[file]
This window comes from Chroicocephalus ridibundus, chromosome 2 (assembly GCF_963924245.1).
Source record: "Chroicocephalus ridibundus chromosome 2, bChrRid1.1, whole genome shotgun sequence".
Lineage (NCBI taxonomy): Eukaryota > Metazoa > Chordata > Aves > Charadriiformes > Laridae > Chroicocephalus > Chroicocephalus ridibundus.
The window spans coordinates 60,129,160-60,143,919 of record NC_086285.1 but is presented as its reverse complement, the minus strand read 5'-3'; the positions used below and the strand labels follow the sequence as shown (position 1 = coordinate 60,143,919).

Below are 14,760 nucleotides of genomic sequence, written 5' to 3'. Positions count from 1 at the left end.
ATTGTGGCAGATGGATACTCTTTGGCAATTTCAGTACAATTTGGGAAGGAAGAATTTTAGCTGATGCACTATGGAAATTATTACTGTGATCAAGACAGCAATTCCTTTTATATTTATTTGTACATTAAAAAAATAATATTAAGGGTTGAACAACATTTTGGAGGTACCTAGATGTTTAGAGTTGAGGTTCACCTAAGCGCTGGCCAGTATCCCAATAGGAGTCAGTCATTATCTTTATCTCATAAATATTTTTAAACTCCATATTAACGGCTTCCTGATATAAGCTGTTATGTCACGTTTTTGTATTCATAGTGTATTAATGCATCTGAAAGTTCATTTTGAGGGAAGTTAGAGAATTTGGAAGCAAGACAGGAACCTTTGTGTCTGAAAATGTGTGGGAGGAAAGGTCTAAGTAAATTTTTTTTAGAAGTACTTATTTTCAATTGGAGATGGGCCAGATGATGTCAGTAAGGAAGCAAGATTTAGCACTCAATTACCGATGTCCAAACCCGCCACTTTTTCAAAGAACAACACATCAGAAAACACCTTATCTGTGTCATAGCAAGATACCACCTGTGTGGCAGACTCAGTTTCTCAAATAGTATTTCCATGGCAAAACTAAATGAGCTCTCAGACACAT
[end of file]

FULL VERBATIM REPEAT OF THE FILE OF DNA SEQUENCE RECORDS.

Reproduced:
This window comes from Chroicocephalus ridibundus, chromosome 2 (assembly GCF_963924245.1).
Source record: "Chroicocephalus ridibundus chromosome 2, bChrRid1.1, whole genome shotgun sequence".
Lineage (NCBI taxonomy): Eukaryota > Metazoa > Chordata > Aves > Charadriiformes > Laridae > Chroicocephalus > Chroicocephalus ridibundus.
The window spans coordinates 60,129,160-60,143,919 of record NC_086285.1 but is presented as its reverse complement, the minus strand read 5'-3'; the positions used below and the strand labels follow the sequence as shown (position 1 = coordinate 60,143,919).

Below are 14,760 nucleotides of genomic sequence, written 5' to 3'. Positions count from 1 at the left end.
ATTGTGGCAGATGGATACTCTTTGGCAATTTCAGTACAATTTGGGAAGGAAGAATTTTAGCTGATGCACTATGGAAATTATTACTGTGATCAAGACAGCAATTCCTTTTATATTTATTTGTACATTAAAAAAATAATATTAAGGGTTGAACAACATTTTGGAGGTACCTAGATGTTTAGAGTTGAGGTTCACCTAAGCGCTGGCCAGTATCCCAATAGGAGTCAGTCATTATCTTTATCTCATAAATATTTTTAAACTCCATATTAACGGCTTCCTGATATAAGCTGTTATGTCACGTTTTTGTATTCATAGTGTATTAATGCATCTGAAAGTTCATTTTGAGGGAAGTTAGAGAATTTGGAAGCAAGACAGGAACCTTTGTGTCTGAAAATGTGTGGGAGGAAAGGTCTAAGTAAATTTTTTTTAGAAGTACTTATTTTCAATTGGAGATGGGCCAGATGATGTCAGTAAGGAAGCAAGATTTAGCACTCAATTACCGATGTCCAAACCCGCCACTTTTTCAAAGAACAACACATCAGAAAACACCTTATCTGTGTCATAGCAAGATACCACCTGTGTGGCAGACTCAGTTTCTCAAATAGTATTTCCATGGCAAAACTAAATGAGCTCTCAGACACAT